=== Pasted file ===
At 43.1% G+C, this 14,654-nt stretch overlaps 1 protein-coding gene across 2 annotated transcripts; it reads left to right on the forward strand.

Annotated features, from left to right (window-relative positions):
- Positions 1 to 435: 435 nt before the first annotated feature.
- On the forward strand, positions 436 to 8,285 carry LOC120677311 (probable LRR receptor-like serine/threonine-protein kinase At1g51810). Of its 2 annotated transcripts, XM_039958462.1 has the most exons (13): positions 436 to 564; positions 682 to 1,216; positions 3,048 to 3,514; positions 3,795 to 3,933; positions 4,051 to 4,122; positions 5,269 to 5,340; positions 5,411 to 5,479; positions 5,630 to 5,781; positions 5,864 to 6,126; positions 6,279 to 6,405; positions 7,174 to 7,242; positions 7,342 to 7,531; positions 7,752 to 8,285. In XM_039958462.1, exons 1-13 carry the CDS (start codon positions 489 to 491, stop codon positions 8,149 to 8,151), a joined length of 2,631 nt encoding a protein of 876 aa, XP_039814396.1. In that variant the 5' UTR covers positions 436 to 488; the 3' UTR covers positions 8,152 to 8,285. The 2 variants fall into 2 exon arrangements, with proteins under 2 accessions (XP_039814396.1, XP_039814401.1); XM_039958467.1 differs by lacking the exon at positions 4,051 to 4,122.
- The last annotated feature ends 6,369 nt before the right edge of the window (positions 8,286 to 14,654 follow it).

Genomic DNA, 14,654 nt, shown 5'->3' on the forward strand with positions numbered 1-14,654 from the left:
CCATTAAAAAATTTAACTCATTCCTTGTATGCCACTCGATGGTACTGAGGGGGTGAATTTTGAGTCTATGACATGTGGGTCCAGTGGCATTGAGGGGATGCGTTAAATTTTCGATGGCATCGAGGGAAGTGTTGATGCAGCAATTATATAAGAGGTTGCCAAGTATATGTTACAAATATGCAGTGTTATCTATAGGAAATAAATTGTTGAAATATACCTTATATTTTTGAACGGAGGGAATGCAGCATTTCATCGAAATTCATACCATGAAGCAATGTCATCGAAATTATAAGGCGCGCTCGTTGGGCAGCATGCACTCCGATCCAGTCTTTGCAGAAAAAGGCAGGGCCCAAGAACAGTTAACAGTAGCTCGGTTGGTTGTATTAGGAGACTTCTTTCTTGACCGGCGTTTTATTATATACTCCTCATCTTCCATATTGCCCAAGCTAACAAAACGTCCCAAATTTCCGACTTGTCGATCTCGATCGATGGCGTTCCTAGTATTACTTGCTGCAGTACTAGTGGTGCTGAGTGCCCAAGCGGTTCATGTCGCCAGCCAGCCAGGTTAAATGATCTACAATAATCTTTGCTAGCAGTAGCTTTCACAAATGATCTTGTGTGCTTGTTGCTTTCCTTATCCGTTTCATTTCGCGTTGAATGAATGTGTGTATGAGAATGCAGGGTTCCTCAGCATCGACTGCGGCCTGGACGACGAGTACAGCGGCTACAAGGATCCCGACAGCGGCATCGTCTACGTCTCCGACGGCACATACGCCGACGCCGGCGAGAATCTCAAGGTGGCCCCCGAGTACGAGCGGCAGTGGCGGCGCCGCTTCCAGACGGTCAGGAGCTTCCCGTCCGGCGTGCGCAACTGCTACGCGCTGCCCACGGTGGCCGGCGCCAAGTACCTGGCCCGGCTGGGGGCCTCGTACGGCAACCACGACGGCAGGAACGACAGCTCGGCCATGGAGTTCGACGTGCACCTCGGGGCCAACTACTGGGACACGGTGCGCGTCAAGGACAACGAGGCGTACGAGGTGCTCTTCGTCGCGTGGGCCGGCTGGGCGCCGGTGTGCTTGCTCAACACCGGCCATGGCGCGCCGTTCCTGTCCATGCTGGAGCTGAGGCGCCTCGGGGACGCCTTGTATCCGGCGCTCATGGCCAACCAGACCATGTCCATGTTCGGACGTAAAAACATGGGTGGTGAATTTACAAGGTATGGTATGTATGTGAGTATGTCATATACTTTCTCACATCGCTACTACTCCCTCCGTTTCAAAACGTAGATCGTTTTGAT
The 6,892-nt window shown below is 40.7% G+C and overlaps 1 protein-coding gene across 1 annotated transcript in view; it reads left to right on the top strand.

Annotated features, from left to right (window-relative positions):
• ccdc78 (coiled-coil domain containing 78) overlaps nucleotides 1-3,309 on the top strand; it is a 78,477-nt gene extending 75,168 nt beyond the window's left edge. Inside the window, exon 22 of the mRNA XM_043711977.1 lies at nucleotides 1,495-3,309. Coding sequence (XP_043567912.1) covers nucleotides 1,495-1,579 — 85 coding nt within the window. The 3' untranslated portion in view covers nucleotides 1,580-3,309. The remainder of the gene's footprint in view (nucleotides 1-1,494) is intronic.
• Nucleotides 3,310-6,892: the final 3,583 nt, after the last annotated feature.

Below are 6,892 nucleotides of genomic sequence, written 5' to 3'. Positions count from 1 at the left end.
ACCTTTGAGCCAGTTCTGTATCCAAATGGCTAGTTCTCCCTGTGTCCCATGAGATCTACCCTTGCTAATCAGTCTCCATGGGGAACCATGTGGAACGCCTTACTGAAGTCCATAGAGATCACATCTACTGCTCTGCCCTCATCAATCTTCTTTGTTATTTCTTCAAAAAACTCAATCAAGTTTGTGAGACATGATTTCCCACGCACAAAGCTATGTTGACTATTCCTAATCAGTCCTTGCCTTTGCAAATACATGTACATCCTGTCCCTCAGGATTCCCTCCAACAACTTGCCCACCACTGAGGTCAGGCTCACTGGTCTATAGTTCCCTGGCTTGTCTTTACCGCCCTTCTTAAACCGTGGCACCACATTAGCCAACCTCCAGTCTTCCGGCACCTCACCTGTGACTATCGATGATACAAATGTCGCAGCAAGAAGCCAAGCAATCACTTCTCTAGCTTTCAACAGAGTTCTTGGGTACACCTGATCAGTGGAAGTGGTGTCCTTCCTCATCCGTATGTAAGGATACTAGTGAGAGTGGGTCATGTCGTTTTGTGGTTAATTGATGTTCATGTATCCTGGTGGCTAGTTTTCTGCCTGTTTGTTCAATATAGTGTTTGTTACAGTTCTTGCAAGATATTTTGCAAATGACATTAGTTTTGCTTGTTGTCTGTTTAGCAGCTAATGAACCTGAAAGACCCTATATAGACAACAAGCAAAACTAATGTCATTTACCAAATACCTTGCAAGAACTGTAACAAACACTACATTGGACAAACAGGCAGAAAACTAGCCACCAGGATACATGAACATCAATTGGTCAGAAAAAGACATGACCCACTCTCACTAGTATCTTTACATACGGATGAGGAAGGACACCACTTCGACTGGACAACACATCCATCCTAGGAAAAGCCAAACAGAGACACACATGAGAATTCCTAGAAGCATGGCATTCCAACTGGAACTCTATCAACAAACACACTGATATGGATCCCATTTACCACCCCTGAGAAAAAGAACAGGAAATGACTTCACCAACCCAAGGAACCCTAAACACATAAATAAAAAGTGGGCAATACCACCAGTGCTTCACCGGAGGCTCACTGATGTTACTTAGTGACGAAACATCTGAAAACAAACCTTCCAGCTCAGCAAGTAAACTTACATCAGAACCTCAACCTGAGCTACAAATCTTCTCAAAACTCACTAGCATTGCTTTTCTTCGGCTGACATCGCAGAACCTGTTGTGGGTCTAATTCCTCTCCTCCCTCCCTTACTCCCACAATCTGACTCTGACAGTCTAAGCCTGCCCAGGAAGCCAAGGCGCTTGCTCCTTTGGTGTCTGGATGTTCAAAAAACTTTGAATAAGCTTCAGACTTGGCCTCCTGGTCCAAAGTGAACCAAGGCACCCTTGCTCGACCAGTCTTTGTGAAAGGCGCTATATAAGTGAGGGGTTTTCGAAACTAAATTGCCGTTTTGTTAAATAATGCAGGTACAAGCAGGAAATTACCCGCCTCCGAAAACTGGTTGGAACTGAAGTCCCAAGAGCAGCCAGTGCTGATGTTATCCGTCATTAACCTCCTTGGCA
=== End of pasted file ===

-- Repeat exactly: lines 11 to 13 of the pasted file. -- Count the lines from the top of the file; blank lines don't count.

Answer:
• Nucleotides 3,310-6,892: the final 3,583 nt, after the last annotated feature.

Below are 6,892 nucleotides of genomic sequence, written 5' to 3'. Positions count from 1 at the left end.
ACCTTTGAGCCAGTTCTGTATCCAAATGGCTAGTTCTCCCTGTGTCCCATGAGATCTACCCTTGCTAATCAGTCTCCATGGGGAACCATGTGGAACGCCTTACTGAAGTCCATAGAGATCACATCTACTGCTCTGCCCTCATCAATCTTCTTTGTTATTTCTTCAAAAAACTCAATCAAGTTTGTGAGACATGATTTCCCACGCACAAAGCTATGTTGACTATTCCTAATCAGTCCTTGCCTTTGCAAATACATGTACATCCTGTCCCTCAGGATTCCCTCCAACAACTTGCCCACCACTGAGGTCAGGCTCACTGGTCTATAGTTCCCTGGCTTGTCTTTACCGCCCTTCTTAAACCGTGGCACCACATTAGCCAACCTCCAGTCTTCCGGCACCTCACCTGTGACTATCGATGATACAAATGTCGCAGCAAGAAGCCAAGCAATCACTTCTCTAGCTTTCAACAGAGTTCTTGGGTACACCTGATCAGTGGAAGTGGTGTCCTTCCTCATCCGTATGTAAGGATACTAGTGAGAGTGGGTCATGTCGTTTTGTGGTTAATTGATGTTCATGTATCCTGGTGGCTAGTTTTCTGCCTGTTTGTTCAATATAGTGTTTGTTACAGTTCTTGCAAGATATTTTGCAAATGACATTAGTTTTGCTTGTTGTCTGTTTAGCAGCTAATGAACCTGAAAGACCCTATATAGACAACAAGCAAAACTAATGTCATTTACCAAATACCTTGCAAGAACTGTAACAAACACTACATTGGACAAACAGGCAGAAAACTAGCCACCAGGATACATGAACATCAATTGGTCAGAAAAAGACATGACCCACTCTCACTAGTATCTTTACATACGGATGAGGAAGGACACCACTTCGACTGGACAACACATCCATCCTAGGAAAAGCCAAACAGAGACACACATGAGAATTCCTAGAAGCATGGCATTCCAACTGGAACTCTATCAACAAACACACTGATATGGATCCCATTTACCACCCCTGAGAAAAAGAACAGGAAATGACTTCACCAACCCAAGGAACCCTAAACACATAAATAAAAAGTGGGCAATACCACCAGTGCTTCACCGGAGGCTCACTGATGTTACTTAGTGACGAAACATCTGAAAACAAACCTTCCAGCTCAGCAAGTAAACTTACATCAGAACCTCAACCTGAGCTACAAATCTTCTCAAAACTCACTAGCATTGCTTTTCTTCGGCTGACATCGCAGAACCTGTTGTGGGTCTAATTCCTCTCCTCCCTCCCTTACTCCCACAATCTGACTCTGACAGTCTAAGCCTGCCCAGGAAGCCAAGGCGCTTGCTCCTTTGGTGTCTGGATGTTCAAAAAACTTTGAATAAGCTTCAGACTTGGCCTCCTGGTCCAAAGTGAACCAAGGCACCCTTGCTCGACCAGTCTTTGTGAAAGGCGCTATATAAGTGAGGGGTTTTCGAAACTAAATTGCCGTTTTGTTAAATAATGCAGGTACAAGCAGGAAATTACCCGCCTCCGAAAACTGGTTGGAACTGAAGTCCCAAGAGCAGCCAGTGCTGATGTTATCCGTCATTAACCTCCTTGGCA